Apparently it’s still not enough for a woman in politics to be an activist, to assist in a successful election campaign and to look after her family: she also has to live up to the stylish expectations of her skeptical public.
Najla has tried to distance herself as much as possible from the former big-spending first lady, Suzanne Mubarak. There are some obvious physical discrepancies between the two: Suzanne Mubarak was most often seen in a tailored pant-suit, where as Najla is a more traditional dresser.
So far we have only seen her in the Islamic head veil - fitting for the wife of an Islamist you might think - but the critics are already saying she’s not fit to represent Egypt abroad in her current apparel.
Last week, a photo of Najla began circulating on the internet showing her donning the conservative Islamic Khimar, a type of veil that covers the hair and falls loosely below the chest.
Egyptian netizens were brutal, posting comments like “She looks unpresentable with the cape or drapes uniform.”
And: “It’s great to have a 1st lady who hasn’t the faintest idea about progressive women’s rights.”
Cairo Scene’s lifestyle and entertainment website “The Scenario” went one step further and wrote a post titled: Are you trying to seduce me, Mrs. Morsi? With a photo of Najla attached and the question: “Is this the woman you want to represent Egypt?”
But moving outside of Zamalek and Heliopolis in Cairo, many Egyptian women look just like Najla. Or, at least, a lot more like the current First Lady than the former one and she is a representative of the new Egypt: more religious and more concerned with its ordinary citizens.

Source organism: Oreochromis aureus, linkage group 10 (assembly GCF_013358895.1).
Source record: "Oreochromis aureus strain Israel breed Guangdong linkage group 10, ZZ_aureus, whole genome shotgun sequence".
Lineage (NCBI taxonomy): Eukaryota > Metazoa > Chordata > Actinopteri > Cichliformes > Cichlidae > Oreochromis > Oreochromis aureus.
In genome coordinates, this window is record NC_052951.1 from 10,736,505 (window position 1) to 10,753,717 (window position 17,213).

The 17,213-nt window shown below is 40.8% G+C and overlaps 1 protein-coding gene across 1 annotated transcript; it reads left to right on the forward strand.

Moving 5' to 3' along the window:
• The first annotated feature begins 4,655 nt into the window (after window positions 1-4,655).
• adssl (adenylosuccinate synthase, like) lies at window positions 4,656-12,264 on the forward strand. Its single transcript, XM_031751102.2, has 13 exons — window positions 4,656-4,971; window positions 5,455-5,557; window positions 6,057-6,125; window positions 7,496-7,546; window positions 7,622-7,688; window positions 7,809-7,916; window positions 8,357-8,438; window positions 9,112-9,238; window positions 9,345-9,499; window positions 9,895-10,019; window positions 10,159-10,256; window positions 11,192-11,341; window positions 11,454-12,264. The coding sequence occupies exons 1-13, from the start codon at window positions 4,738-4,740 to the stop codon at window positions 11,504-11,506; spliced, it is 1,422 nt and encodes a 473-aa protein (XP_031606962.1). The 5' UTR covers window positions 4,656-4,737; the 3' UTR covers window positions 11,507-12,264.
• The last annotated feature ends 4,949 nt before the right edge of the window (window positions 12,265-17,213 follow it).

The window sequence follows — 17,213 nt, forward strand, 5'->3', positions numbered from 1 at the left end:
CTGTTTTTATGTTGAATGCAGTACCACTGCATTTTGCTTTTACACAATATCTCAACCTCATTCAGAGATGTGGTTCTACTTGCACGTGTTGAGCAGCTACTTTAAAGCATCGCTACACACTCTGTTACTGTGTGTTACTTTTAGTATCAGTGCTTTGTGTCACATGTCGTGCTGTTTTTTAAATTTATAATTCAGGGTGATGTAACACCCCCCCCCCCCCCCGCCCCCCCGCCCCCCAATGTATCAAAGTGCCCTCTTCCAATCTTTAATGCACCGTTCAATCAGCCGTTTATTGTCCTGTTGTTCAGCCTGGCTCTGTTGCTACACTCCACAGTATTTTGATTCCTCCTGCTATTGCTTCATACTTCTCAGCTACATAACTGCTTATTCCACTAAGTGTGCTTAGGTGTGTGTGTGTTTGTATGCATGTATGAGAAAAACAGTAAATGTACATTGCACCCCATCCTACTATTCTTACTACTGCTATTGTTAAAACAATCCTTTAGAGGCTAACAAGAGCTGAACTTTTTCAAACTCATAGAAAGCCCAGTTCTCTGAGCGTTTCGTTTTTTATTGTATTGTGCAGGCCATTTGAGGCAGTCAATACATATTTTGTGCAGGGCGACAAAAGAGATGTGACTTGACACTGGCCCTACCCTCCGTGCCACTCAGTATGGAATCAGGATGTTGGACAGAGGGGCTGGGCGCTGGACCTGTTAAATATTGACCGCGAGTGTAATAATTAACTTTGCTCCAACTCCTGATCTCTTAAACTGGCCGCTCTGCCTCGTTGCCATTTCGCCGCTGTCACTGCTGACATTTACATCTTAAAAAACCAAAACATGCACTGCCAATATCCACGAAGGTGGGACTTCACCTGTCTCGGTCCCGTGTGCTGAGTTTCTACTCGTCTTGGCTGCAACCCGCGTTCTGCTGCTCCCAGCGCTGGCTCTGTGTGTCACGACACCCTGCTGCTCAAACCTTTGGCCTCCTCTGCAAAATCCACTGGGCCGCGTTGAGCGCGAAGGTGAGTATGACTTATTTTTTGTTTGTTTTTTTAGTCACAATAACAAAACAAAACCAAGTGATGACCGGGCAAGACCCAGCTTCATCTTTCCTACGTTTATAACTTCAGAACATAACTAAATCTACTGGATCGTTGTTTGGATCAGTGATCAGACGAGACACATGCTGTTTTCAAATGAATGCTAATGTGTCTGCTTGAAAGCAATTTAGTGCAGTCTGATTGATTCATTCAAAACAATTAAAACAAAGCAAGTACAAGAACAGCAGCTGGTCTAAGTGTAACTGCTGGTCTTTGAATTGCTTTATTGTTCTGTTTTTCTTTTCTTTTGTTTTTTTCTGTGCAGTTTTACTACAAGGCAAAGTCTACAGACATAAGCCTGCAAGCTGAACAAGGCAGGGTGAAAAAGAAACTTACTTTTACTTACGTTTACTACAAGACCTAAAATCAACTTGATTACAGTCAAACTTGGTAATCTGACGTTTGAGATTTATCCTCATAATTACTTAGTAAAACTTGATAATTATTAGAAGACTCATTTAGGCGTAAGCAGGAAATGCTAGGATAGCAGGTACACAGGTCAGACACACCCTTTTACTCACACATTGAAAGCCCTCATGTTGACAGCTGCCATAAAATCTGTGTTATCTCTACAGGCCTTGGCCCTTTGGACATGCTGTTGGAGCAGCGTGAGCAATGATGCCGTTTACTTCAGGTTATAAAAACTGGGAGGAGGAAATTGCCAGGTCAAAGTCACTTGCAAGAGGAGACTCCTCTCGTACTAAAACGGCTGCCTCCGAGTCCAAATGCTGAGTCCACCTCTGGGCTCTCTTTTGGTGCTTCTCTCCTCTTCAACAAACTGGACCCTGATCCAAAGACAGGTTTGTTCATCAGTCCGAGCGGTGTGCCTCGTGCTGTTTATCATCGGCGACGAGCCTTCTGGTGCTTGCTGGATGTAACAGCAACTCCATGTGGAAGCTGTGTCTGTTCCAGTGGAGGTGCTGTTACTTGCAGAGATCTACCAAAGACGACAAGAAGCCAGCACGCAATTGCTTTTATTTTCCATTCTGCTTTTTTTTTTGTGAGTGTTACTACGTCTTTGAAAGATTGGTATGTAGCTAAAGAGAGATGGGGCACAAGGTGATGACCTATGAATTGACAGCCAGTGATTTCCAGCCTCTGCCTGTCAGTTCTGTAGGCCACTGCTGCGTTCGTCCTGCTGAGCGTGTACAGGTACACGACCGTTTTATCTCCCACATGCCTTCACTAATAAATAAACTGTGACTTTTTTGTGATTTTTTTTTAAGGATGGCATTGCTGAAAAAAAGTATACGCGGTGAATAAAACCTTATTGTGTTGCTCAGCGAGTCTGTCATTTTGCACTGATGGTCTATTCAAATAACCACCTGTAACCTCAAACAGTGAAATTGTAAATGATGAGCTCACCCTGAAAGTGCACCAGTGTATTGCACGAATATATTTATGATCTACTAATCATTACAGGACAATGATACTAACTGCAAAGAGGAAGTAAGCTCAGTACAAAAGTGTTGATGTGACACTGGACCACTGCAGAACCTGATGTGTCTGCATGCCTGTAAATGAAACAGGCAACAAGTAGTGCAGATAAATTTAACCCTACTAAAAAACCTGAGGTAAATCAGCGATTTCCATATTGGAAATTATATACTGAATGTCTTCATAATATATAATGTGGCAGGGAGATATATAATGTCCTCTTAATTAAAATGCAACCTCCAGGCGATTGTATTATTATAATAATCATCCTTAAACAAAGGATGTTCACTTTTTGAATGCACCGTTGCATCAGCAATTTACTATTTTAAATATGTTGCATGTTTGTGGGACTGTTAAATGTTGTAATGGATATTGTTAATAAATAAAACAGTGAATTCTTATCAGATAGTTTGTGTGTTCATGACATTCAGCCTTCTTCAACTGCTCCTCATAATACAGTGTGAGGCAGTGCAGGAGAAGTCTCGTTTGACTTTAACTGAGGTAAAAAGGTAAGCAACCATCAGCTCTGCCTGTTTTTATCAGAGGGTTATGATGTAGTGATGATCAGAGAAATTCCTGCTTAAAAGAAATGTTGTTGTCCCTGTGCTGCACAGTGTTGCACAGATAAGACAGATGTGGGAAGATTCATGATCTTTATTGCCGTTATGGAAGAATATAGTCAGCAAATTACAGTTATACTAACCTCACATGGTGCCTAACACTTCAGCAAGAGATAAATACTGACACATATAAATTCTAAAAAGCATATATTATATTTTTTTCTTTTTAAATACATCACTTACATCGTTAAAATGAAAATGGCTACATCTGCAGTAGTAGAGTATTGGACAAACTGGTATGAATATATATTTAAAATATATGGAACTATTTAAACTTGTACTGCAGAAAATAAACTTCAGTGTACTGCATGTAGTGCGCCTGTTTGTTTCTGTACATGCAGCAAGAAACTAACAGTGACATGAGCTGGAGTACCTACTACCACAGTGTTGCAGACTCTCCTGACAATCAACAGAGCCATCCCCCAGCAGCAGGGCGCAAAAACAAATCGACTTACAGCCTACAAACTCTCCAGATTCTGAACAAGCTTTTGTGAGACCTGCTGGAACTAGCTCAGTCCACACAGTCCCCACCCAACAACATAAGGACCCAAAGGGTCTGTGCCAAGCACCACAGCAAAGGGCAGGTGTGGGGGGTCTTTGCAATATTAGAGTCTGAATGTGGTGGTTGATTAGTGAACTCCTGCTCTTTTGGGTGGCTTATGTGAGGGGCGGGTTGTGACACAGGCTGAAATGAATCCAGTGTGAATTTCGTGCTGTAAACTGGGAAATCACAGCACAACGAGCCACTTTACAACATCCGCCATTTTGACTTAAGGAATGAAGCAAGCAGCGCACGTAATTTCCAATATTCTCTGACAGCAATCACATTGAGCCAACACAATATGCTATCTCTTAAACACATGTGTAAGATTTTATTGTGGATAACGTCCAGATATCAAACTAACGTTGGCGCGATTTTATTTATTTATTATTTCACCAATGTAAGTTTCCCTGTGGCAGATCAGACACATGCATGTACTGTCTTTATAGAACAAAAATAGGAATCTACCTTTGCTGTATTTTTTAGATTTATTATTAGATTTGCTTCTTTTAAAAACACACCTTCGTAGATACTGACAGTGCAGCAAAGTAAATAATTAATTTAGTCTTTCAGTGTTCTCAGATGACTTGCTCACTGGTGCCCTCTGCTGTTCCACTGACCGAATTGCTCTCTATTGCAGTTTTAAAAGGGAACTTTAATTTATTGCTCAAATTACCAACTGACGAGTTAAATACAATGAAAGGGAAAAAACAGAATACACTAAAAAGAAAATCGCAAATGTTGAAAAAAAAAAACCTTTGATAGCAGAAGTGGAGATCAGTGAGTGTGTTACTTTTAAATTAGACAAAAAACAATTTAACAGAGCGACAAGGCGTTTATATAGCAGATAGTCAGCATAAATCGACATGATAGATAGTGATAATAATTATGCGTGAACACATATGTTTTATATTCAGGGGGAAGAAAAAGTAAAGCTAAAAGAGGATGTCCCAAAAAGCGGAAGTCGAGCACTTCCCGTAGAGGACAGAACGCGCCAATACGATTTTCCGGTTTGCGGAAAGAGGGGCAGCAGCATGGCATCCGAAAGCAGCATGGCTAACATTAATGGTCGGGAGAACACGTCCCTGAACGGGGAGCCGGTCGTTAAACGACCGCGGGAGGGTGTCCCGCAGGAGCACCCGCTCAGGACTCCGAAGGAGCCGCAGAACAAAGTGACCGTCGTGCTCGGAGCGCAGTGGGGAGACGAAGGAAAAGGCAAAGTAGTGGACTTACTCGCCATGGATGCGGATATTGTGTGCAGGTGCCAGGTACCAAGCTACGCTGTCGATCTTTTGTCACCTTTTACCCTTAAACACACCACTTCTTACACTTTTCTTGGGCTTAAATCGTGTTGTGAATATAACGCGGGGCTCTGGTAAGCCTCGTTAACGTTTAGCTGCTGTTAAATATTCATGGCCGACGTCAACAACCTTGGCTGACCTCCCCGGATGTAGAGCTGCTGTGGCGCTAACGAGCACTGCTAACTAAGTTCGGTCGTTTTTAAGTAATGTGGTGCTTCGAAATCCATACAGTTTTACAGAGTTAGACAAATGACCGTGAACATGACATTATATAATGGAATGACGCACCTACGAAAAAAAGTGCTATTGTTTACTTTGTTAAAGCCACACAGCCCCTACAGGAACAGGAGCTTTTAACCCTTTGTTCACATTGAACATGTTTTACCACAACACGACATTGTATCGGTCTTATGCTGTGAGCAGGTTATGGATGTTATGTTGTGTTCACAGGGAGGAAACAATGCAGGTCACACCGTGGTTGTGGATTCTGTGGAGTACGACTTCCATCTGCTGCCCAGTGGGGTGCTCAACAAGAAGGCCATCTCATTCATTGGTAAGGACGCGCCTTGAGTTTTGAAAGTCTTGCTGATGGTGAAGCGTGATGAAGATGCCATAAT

Najla Mahmoud, Egypt’s new First Lady , was born in Cairo in 1962. She is Mohammad Morsi's first cousin from her maternal side and married the new president in1979: the couple has four sons and a daughter together.
As a young woman, she joined the Muslim Brotherhood in the US, where she lived with her husband while he studied at the University of Southern California. She has been an active member of the Brotherhood for many years alongside running multiple charity projects, particularly in the field of education and working as a translator at the same time.
Following the momentous election victory of Mohammed Morsi on Sunday , the family moved into the presidential palace. Najla previously told Egypt Today that she didn’t want to live in the former Mubarak house and would look instead for a place in Cairo’s fifth district, where she could entertain visitors more readily.
According to a recent interview in one of the Egyptian papers, she does not even like the title of ‘First Lady’ saying," Islam taught us that the next president, is the first servant of Egypt, this means that his wife is also the servant of Egypt. Any title that has been forced upon us must be gone with, it should disappear from my political and social dictionary".
But Najla sees herself first and foremost as a mother: in a rare interview with the Egyptian press she told the reporter she preferred to be called ‘Em Ahmed’ (mother of Ahmed) above any other title.
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